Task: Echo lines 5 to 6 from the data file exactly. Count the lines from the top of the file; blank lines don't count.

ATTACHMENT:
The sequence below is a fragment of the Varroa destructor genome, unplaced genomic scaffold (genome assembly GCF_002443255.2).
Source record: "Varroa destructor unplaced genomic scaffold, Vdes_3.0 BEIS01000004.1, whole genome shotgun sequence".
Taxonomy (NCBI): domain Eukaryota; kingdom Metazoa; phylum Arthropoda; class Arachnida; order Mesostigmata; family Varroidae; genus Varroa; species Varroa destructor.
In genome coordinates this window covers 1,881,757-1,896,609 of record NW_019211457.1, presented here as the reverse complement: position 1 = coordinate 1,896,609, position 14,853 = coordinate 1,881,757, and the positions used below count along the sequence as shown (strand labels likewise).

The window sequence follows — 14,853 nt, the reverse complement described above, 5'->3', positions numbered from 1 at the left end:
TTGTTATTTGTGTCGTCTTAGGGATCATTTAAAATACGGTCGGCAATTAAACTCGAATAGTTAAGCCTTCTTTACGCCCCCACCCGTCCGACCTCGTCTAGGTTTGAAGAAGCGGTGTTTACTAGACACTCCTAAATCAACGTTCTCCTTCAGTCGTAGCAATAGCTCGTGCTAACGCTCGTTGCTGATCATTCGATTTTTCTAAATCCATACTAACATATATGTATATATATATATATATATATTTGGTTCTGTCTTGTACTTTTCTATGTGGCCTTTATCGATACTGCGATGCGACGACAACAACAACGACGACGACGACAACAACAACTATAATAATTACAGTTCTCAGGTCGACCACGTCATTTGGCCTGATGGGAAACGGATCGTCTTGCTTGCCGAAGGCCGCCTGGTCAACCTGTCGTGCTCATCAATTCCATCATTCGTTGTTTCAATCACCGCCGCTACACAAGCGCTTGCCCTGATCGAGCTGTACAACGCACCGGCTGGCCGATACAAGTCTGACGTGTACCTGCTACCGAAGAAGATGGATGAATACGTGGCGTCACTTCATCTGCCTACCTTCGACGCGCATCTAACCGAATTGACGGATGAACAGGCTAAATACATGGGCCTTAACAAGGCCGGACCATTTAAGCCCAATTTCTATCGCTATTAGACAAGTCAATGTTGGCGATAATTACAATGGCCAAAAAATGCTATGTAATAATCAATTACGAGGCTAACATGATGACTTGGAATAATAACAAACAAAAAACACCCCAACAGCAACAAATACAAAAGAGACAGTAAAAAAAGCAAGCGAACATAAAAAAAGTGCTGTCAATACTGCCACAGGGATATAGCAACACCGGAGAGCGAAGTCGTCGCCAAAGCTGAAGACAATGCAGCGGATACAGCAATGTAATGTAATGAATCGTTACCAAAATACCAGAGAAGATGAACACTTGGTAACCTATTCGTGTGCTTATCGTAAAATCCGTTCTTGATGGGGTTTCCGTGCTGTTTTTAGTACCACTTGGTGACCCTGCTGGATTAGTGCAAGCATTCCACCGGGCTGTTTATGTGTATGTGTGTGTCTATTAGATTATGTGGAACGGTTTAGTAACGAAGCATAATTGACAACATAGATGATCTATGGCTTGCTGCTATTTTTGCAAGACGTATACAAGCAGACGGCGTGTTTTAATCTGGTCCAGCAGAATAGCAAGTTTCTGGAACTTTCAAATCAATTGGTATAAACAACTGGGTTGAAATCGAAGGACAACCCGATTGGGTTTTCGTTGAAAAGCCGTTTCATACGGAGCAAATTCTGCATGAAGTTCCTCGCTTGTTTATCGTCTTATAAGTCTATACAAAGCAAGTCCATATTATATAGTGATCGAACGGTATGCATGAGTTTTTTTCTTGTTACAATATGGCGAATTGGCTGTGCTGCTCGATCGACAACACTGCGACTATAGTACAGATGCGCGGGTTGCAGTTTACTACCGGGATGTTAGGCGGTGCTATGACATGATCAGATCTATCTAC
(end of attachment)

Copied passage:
The window sequence follows — 14,853 nt, the reverse complement described above, 5'->3', positions numbered from 1 at the left end:
TTGTTATTTGTGTCGTCTTAGGGATCATTTAAAATACGGTCGGCAATTAAACTCGAATAGTTAAGCCTTCTTTACGCCCCCACCCGTCCGACCTCGTCTAGGTTTGAAGAAGCGGTGTTTACTAGACACTCCTAAATCAACGTTCTCCTTCAGTCGTAGCAATAGCTCGTGCTAACGCTCGTTGCTGATCATTCGATTTTTCTAAATCCATACTAACATATATGTATATATATATATATATATATTTGGTTCTGTCTTGTACTTTTCTATGTGGCCTTTATCGATACTGCGATGCGACGACAACAACAACGACGACGACGACAACAACAACTATAATAATTACAGTTCTCAGGTCGACCACGTCATTTGGCCTGATGGGAAACGGATCGTCTTGCTTGCCGAAGGCCGCCTGGTCAACCTGTCGTGCTCATCAATTCCATCATTCGTTGTTTCAATCACCGCCGCTACACAAGCGCTTGCCCTGATCGAGCTGTACAACGCACCGGCTGGCCGATACAAGTCTGACGTGTACCTGCTACCGAAGAAGATGGATGAATACGTGGCGTCACTTCATCTGCCTACCTTCGACGCGCATCTAACCGAATTGACGGATGAACAGGCTAAATACATGGGCCTTAACAAGGCCGGACCATTTAAGCCCAATTTCTATCGCTATTAGACAAGTCAATGTTGGCGATAATTACAATGGCCAAAAAATGCTATGTAATAATCAATTACGAGGCTAACATGATGACTTGGAATAATAACAAACAAAAAACACCCCAACAGCAACAAATACAAAAGAGACAGTAAAAAAAGCAAGCGAACATAAAAAAAGTGCTGTCAATACTGCCACAGGGATATAGCAACACCGGAGAGCGAAGTCGTCGCCAAAGCTGAAGACAATGCAGCGGATACAGCAATGTAATGTAATGAATCGTTACCAAAATACCAGAGAAGATGAACACTTGGTAACCTATTCGTGTGCTTATCGTAAAATCCGTTCTTGATGGGGTTTCCGTGCTGTTTTTAGTACCACTTGGTGACCCTGCTGGATTAGTGCAAGCATTCCACCGGGCTGTTTATGTGTATGTGTGTGTCTATTAGATTATGTGGAACGGTTTAGTAACGAAGCATAATTGACAACATAGATGATCTATGGCTTGCTGCTATTTTTGCAAGACGTATACAAGCAGACGGCGTGTTTTAATCTGGTCCAGCAGAATAGCAAGTTTCTGGAACTTTCAAATCAATTGGTATAAACAACTGGGTTGAAATCGAAGGACAACCCGATTGGGTTTTCGTTGAAAAGCCGTTTCATACGGAGCAAATTCTGCATGAAGTTCCTCGCTTGTTTATCGTCTTATAAGTCTATACAAAGCAAGTCCATATTATATAGTGATCGAACGGTATGCATGAGTTTTTTTCTTGTTACAATATGGCGAATTGGCTGTGCTGCTCGATCGACAACACTGCGACTATAGTACAGATGCGCGGGTTGCAGTTTACTACCGGGATGTTAGGCGGTGCTATGACATGATCAGATCTATCTAC